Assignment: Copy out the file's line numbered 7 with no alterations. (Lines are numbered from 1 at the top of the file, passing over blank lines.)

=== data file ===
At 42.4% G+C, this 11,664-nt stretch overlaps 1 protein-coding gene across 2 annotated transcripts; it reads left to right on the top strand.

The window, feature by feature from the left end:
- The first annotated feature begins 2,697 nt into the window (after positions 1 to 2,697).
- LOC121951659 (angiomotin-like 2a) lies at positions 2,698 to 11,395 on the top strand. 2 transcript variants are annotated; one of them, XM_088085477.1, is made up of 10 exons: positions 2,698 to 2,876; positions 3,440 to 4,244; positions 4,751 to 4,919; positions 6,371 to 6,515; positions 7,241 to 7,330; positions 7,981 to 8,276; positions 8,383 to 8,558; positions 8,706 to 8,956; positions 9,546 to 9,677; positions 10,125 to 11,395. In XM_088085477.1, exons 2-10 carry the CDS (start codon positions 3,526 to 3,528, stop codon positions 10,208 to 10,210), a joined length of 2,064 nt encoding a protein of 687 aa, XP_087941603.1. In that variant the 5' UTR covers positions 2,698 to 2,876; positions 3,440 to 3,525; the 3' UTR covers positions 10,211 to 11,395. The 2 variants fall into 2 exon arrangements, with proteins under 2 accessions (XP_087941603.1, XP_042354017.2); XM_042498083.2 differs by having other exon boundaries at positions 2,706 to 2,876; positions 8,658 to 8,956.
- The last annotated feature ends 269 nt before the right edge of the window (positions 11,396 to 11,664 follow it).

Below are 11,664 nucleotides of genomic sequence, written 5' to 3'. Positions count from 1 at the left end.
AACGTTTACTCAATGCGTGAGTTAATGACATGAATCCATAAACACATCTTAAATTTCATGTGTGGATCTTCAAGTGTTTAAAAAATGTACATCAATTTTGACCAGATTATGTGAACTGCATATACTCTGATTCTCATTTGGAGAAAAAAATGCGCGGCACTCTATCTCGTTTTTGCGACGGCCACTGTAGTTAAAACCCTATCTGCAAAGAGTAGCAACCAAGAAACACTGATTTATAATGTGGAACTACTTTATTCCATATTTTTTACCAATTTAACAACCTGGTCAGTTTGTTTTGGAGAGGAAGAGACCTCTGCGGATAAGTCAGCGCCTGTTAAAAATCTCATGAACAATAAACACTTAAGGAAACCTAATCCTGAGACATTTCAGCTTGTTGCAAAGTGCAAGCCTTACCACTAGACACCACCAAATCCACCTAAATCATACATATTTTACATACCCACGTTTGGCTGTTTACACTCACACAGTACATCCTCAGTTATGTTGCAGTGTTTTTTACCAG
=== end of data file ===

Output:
AACGTTTACTCAATGCGTGAGTTAATGACATGAATCCATAAACACATCTTAAATTTCATGTGTGGATCTTCAAGTGTTTAAAAAATGTACATCAATTTTGACCAGATTATGTGAACTGCATATACTCTGATTCTCATTTGGAGAAAAAAATGCGCGGCACTCTATCTCGTTTTTGCGACGGCCACTGTAGTTAAAACCCTATCTGCAAAGAGTAGCAACCAAGAAACACTGATTTATAATGTGGAACTACTTTATTCCATATTTTTTACCAATTTAACAACCTGGTCAGTTTGTTTTGGAGAGGAAGAGACCTCTGCGGATAAGTCAGCGCCTGTTAAAAATCTCATGAACAATAAACACTTAAGGAAACCTAATCCTGAGACATTTCAGCTTGTTGCAAAGTGCAAGCCTTACCACTAGACACCACCAAATCCACCTAAATCATACATATTTTACATACCCACGTTTGGCTGTTTACACTCACACAGTACATCCTCAGTTATGTTGCAGTGTTTTTTACCAG